Campus Program Hopes to Ignite Ideas into Business Plans


The Muskingum University entrepreneurship Ignition Program aims to bring student teams of all majors together. The goal is to take ideas and grow them into full-fledged businesses.

The program’s first meeting is scheduled to take place on Nov. 7 at 7 p.m. in the Roberta A. Smith Library, Room 138.  They invite students with various interests and backgrounds to attend if interested in the program.

Muskingum University faculty members from several areas are involved in bringing this program to life.

Assistant Professor of Computer Science, Jay Shaffstall, Associate Professor of Digital Media Design, Tom German, Associate Professor of Business, Gary Golden, and Professor of Psychology Larry Normansell, joined together to use their various specialties to get their program off the ground.

The idea behind the project sparked from two different directions. Shaffstall reached out to German and Golden to assess their attraction to the project.

“I see a lot of potential in our students, but getting the right people together and motivated has always been a problem,” said Shaffstall.

As it happened, Golden’s brain was already on the same track. His plan though, involved the Muskingum County Business Incubator (MCBI), who currently partners with Muskingum for summer student fellowship opportunities. 

“I have been working for about a year on an idea to open up here on campus a satellite incubator for MCBI that would be interdisciplinary and student run,” said Golden. “The incubator or idea center here would primarily serve students who have ideas but need help.”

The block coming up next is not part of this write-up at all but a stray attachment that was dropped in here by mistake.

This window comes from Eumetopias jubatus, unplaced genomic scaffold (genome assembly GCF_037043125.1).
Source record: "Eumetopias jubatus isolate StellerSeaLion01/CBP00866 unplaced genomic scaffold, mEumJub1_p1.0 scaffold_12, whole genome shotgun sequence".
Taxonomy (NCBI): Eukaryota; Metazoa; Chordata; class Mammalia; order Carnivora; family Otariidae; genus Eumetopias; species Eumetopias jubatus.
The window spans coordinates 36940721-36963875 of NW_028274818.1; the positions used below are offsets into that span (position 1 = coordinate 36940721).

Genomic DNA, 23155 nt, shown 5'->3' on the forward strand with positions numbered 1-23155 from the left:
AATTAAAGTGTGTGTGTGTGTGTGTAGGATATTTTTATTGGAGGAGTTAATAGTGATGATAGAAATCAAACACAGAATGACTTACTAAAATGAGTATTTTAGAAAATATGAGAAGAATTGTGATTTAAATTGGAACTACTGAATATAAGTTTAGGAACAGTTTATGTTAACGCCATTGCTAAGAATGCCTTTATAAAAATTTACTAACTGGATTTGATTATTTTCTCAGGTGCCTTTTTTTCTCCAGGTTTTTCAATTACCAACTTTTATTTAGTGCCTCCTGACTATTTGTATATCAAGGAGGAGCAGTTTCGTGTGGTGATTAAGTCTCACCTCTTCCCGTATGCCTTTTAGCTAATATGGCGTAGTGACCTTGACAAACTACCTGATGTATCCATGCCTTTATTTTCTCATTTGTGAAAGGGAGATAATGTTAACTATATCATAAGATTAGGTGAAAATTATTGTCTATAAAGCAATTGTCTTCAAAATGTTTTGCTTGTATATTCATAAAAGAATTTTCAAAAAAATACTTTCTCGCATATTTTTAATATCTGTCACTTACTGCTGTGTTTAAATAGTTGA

From that point on, Golden got Larry Triplett involved. Triplett is the Interim Executive Director of  the Muskingum County Business Incubator.

The MCBI program has worked with universities to create a partnership before. Recently, his collaboration with the Zane State College IDEA lab and the Ohio University Innovation Center was included with a $2 million dollar grant.

Outside-the-box thinking and group work will be vital elements once these project teams get off of the ground.

“Many of our students have talents that they’re aware of and talents they may not yet have realized,” said German, “If you’re willing to participate on a team to bring an innovative idea to life, you’ve got what we’re looking for.”

The initial meeting will be focused on exchanging ideas and getting to know everyone that is interested. They will be doing a “speed dating” activity to see which needs go together and which ideas go hand in hand. By the end of that, groups should be created and the researching and developing can begin.

A work space for this program is Cambridge Hall Room 127. This room is home to newly added Collaboration Stations.

As of right now, the end goal is for teams to be prepared to present their work to a panel of judges in early December.

During the process students will not be out on their own and can receive help from all the faculty members that brought this initiative together.

“Throughout the experience, we intend to provide mentorship,” said German. “During the process, faculty advisors will be able to provide their expertise or help connect the teams to people who can provide sound advice.”

Muskies with questions can reach out to Golden through his Muskingum University email address at